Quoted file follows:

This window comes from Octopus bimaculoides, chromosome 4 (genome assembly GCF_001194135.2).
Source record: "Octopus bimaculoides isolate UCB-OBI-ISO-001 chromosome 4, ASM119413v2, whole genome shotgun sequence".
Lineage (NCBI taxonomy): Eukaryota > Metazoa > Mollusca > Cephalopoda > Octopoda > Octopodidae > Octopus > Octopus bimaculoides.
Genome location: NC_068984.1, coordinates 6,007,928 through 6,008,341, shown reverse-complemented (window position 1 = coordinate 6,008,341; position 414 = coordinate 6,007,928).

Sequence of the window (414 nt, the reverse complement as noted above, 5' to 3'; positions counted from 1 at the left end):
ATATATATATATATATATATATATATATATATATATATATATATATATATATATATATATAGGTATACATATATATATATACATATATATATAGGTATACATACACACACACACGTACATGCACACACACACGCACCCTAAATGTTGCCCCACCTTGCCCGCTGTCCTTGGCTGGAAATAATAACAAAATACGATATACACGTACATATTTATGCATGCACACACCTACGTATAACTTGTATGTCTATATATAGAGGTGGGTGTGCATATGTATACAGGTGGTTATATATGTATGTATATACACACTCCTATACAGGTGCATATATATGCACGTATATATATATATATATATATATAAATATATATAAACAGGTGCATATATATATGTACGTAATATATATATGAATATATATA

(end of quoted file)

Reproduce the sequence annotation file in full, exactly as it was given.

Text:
This window comes from Octopus bimaculoides, chromosome 4 (genome assembly GCF_001194135.2).
Source record: "Octopus bimaculoides isolate UCB-OBI-ISO-001 chromosome 4, ASM119413v2, whole genome shotgun sequence".
Lineage (NCBI taxonomy): Eukaryota > Metazoa > Mollusca > Cephalopoda > Octopoda > Octopodidae > Octopus > Octopus bimaculoides.
Genome location: NC_068984.1, coordinates 6,007,928 through 6,008,341, shown reverse-complemented (window position 1 = coordinate 6,008,341; position 414 = coordinate 6,007,928).

Sequence of the window (414 nt, the reverse complement as noted above, 5' to 3'; positions counted from 1 at the left end):
ATATATATATATATATATATATATATATATATATATATATATATATATATATATATATATAGGTATACATATATATATATACATATATATATAGGTATACATACACACACACACGTACATGCACACACACACGCACCCTAAATGTTGCCCCACCTTGCCCGCTGTCCTTGGCTGGAAATAATAACAAAATACGATATACACGTACATATTTATGCATGCACACACCTACGTATAACTTGTATGTCTATATATAGAGGTGGGTGTGCATATGTATACAGGTGGTTATATATGTATGTATATACACACTCCTATACAGGTGCATATATATGCACGTATATATATATATATATATATATAAATATATATAAACAGGTGCATATATATATGTACGTAATATATATATGAATATATATA